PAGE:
Some boards closed schools, cancelled buses

Earlier on Monday, the snowfall added a wrinkle to Ontario's already-contentious school reopening plan. Students across the province were supposed to return to school for in-person classes today after two weeks of virtual learning following the winter holidays.

The Toronto District and Toronto Catholic District School Boards cancelled the planned return to in-class learning on Monday because of the weather, instead offering the option of remote learning.

Similar announcements were made by York Region and Dufferin-Peel Catholic district school boards, along with both the public and Catholic boards in Halton, though remote learning was not offered as an option.

A full list of closures can be found here.

All Toronto Public Library branches were closed Monday due to the weather conditions.

Talia Ricci/CBC
Talia Ricci/CBC

Vaccine clinics shut down for the day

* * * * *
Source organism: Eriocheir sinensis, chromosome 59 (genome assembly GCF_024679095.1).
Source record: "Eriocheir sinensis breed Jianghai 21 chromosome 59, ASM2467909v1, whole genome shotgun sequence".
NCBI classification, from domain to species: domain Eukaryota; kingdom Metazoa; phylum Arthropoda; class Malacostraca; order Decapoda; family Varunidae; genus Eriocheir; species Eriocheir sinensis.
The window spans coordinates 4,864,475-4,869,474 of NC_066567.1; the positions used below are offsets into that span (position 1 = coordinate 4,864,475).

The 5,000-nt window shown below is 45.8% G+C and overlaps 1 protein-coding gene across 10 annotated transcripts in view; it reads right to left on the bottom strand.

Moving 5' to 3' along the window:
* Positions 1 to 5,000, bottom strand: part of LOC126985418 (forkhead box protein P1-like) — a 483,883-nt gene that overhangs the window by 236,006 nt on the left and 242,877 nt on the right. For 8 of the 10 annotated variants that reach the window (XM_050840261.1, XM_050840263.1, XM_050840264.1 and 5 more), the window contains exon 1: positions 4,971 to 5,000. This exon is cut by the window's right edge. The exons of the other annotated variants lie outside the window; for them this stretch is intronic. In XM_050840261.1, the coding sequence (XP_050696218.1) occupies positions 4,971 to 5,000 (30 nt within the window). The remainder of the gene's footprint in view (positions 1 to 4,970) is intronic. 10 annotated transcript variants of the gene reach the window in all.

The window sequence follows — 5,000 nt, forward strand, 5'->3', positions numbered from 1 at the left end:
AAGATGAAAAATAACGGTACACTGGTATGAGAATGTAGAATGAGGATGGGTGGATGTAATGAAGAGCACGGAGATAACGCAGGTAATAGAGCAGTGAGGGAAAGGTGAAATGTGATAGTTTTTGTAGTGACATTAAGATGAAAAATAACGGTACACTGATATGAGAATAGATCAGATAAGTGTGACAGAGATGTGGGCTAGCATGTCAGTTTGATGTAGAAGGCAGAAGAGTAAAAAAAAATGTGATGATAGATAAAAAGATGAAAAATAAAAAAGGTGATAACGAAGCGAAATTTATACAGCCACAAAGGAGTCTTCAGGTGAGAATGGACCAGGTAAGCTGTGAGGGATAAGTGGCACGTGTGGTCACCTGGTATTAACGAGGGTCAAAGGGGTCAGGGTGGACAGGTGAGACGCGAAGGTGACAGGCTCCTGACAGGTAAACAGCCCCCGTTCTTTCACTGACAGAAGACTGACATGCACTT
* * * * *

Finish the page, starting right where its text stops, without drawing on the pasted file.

Vaccination clinics in Toronto, Peel and York regions were also forced to shutter as a result of the worsening weather.

"With the significant snowfall continuing today, all vaccination appointments are being cancelled to ensure the safety of Toronto residents and staff," Toronto Public Health (TPH) said in a news release.

The health unit said anyone with a scheduled appointment on Monday should have received direct communication from TPH to let them know it has been cancelled.

TPH is encouraging everyone to rebook their vaccine appointments, as a result of the cancellation.

Similarly, all Peel and York Region Public Health-led COVID-19 vaccination clinics were cancelled and health units are also asking everyone impacted to rebook their appointments.